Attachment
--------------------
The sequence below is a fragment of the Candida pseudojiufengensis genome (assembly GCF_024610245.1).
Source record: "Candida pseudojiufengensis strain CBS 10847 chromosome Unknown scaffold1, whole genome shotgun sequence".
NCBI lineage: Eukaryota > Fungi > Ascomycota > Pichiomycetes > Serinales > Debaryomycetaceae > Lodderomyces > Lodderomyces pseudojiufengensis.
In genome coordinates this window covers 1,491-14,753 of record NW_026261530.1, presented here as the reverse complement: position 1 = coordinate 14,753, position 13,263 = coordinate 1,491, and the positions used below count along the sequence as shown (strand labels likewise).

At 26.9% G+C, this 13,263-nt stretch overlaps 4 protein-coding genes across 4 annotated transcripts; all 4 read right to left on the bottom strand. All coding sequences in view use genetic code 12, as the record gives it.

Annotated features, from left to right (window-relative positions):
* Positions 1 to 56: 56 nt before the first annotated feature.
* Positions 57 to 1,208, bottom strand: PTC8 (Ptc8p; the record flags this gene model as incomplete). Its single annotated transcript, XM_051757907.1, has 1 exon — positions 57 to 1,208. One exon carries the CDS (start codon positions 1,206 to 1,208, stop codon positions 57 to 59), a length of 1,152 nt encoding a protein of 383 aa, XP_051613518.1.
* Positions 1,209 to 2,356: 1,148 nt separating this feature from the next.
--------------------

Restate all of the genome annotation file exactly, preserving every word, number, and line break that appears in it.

The sequence below is a fragment of the Candida pseudojiufengensis genome (assembly GCF_024610245.1).
Source record: "Candida pseudojiufengensis strain CBS 10847 chromosome Unknown scaffold1, whole genome shotgun sequence".
NCBI lineage: Eukaryota > Fungi > Ascomycota > Pichiomycetes > Serinales > Debaryomycetaceae > Lodderomyces > Lodderomyces pseudojiufengensis.
In genome coordinates this window covers 1,491-14,753 of record NW_026261530.1, presented here as the reverse complement: position 1 = coordinate 14,753, position 13,263 = coordinate 1,491, and the positions used below count along the sequence as shown (strand labels likewise).

At 26.9% G+C, this 13,263-nt stretch overlaps 4 protein-coding genes across 4 annotated transcripts; all 4 read right to left on the bottom strand. All coding sequences in view use genetic code 12, as the record gives it.

Annotated features, from left to right (window-relative positions):
* Positions 1 to 56: 56 nt before the first annotated feature.
* Positions 57 to 1,208, bottom strand: PTC8 (Ptc8p; the record flags this gene model as incomplete). Its single annotated transcript, XM_051757907.1, has 1 exon — positions 57 to 1,208. One exon carries the CDS (start codon positions 1,206 to 1,208, stop codon positions 57 to 59), a length of 1,152 nt encoding a protein of 383 aa, XP_051613518.1.
* Positions 1,209 to 2,356: 1,148 nt separating this feature from the next.